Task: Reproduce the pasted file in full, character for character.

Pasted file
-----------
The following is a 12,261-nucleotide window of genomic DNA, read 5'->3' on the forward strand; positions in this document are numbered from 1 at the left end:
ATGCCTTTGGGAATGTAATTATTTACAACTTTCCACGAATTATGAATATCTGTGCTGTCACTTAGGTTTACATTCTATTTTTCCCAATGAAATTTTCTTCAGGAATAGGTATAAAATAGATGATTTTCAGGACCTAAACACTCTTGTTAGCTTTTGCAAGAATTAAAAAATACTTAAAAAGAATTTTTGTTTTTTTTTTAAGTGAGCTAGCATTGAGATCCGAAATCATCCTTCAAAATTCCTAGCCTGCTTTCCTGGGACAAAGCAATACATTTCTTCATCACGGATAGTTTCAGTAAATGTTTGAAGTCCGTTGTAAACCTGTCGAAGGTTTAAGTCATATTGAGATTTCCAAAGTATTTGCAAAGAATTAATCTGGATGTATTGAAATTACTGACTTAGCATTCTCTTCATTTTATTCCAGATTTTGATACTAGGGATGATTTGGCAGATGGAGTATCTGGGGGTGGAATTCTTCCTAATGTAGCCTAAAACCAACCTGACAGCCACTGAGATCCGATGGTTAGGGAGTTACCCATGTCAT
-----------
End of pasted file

The following is a 12,261-nucleotide window of genomic DNA, read 5'->3' on the forward strand; positions in this document are numbered from 1 at the left end:
ATGCCTTTGGGAATGTAATTATTTACAACTTTCCACGAATTATGAATATCTGTGCTGTCACTTAGGTTTACATTCTATTTTTCCCAATGAAATTTTCTTCAGGAATAGGTATAAAATAGATGATTTTCAGGACCTAAACACTCTTGTTAGCTTTTGCAAGAATTAAAAAATACTTAAAAAGAATTTTTGTTTTTTTTTTAAGTGAGCTAGCATTGAGATCCGAAATCATCCTTCAAAATTCCTAGCCTGCTTTCCTGGGACAAAGCAATACATTTCTTCATCACGGATAGTTTCAGTAAATGTTTGAAGTCCGTTGTAAACCTGTCGAAGGTTTAAGTCATATTGAGATTTCCAAAGTATTTGCAAAGAATTAATCTGGATGTATTGAAATTACTGACTTAGCATTCTCTTCATTTTATTCCAGATTTTGATACTAGGGATGATTTGGCAGATGGAGTATCTGGGGGTGGAATTCTTCCTAATGTAGCCTAAAACCAACCTGACAGCCACTGAGATCCGATGGTTAGGGAGTTACCCATGTCAT